Your goal as a software engineer is continuous improvement, being wrong, making mistakes and honest feedback are good teachers.  We learn more from being wrong because we stop to analyse, when we are right we assume we have done it right once and we will do it right again.

knowledge is powerful

Long lasting change comes from knowledge and the ability to use that knowledge effectively and to write better solutions. Static Code analyzers help highlight code which breaks best practice.  This is frustrating initially when lots of your code triggers error but learning the logic behind the rules helps grow your knowledge.

When you copy and paste code you bypass the learning and don‘t acquire knowledge.  Its like getting the answers to a test, you pass that test but you don‘t have the knowledge to pass other tests on the same subject.

Understanding allows you to alter solutions and adapt your knowledge to solve to different problems.  If you have copied the answer from the internet this brittle solution will break as soon as problem changes.  You can’t adapt solutions which you don’t understand.

Conclusion

Embrace being wrong, it’s a step on the path to understanding and developing a deeper knowledge of your area of expertise.  Our fear of being wrong is exaggerated, people respect someone for admitting and fixing their mistakes.

Mistakes occur when pushing yourself and doing things you don‘t have experience in.  Getting out of your comfort zone, working through mistakes is how to improve at a fast rate.  Playing safe and avoiding errors results in not learning and highlights you are playing too safe.

The focus should not be on being right but creating the right solution.  If you can avoid fearing being wrong, you will try harder things and push yourself to do more.  Admitting mistakes and avoid wasting time arguing or avoiding being wrong allows you to do more.

Building your tolerance for mistakes is the path for faster growth and improvement.

Change will make or break your project

“It is always easier to talk about change than to make it.” ~ Alvin Toffler

Change will make or break your project, changes can‘t be controlled your reaction can.  A fixed mindset breaks instead of bends when confronted with change.  Change is constant, some don’t adapt, others adapt enough to survive, a few use change to be successful.  The less rigid and more adaptable you are, the fewer times you get stuck.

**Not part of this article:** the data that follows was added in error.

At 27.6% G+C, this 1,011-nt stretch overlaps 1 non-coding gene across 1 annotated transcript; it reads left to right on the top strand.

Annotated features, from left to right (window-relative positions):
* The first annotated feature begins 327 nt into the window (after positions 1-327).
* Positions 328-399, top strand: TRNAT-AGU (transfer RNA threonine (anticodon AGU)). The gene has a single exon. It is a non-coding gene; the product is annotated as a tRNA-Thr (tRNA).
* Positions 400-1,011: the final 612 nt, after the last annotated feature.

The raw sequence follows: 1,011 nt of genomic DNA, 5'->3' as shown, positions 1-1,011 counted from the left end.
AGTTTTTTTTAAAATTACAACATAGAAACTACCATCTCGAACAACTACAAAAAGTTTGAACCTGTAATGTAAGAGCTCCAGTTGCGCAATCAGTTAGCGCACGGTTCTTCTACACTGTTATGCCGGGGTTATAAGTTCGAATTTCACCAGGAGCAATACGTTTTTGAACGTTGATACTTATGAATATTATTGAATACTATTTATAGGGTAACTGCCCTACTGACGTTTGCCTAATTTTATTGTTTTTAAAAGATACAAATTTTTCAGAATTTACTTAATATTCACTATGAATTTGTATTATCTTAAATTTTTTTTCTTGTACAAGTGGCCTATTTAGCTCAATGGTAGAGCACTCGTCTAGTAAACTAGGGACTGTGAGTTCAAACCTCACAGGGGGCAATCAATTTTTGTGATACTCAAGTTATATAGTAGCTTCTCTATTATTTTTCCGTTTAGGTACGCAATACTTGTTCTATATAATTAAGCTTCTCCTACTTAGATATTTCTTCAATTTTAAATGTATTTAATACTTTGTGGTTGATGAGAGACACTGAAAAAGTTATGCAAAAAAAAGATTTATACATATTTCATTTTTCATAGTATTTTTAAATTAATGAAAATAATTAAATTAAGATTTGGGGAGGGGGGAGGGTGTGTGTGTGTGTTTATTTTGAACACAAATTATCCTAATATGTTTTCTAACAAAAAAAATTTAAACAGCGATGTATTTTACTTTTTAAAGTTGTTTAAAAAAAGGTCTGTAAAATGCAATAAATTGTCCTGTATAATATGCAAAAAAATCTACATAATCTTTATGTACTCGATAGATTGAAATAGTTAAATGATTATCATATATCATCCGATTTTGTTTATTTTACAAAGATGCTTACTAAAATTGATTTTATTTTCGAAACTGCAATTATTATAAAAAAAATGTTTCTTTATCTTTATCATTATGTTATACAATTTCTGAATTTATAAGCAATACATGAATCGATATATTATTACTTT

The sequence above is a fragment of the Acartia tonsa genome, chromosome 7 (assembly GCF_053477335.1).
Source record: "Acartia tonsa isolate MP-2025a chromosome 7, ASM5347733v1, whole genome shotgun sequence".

Technology, resources, environment and tools change, it costs you time and effort to change but the cost of not changing will be higher.  What was successful in the past, might not be successful in the future.  By focusing on the past, you won’t be prepared for the future.  The past has gone and can‘t be changed but the future is yet to be defined, embrace change and improve your situation.

Code and change

The art of develop lies in the constant adjustments to change

Robust code is decoupled, ensuring it can adapt to the evolution of requirements and manage the effects of change.  Agile development leaves design decisions to as last as possible, giving more time to gather information and decide based on better understanding.

Requirements and solutions evolve, the more detail you uncover, the more feedback you receive the greater your awareness of the problem and the solution.   You can’t capture requirements up front and get a deep understanding without going through iterations of designs and problems.

Project change

A project won’t change but you can change yourself and the approach to be successful.  A project which does not adapt to the changes will fail.  We are servants of projects, they will tell you when it‘s not working.   Think about the pain points, how could this work differently.

Nothing is fixed, people, requirements, technology and politics change, be fluid, formless and adaptable.  Take a flexible approach, what was successful on previous projects might not be successful with these requirements, environments and people.  When you think requirements are certain, you risk creating brittle designs and brittle plans that will break when change happens.

It’s not if change happens but when and how you react.

Projects evolve, the design at the start is not the functionality in production.  This is because the requirements change with understanding and feedback.

Each projects rhythm is unique and the most efficient way of working different.  You have to adjust and keep improving, finding a smoother way to move functionality from requirements to production.

Conclusion

Don’t fight change and don’t wait for it to happen, embrace change and use it as an opportunity for improvement.  Change is not comfortable or easy and involves conflict but through this something better emerges.

Knowing change is coming won’t make it easier because you will need to move past the friction but it’s the only way to make progress

Hosk’s recommended Dynamics 365 and other articles October 2018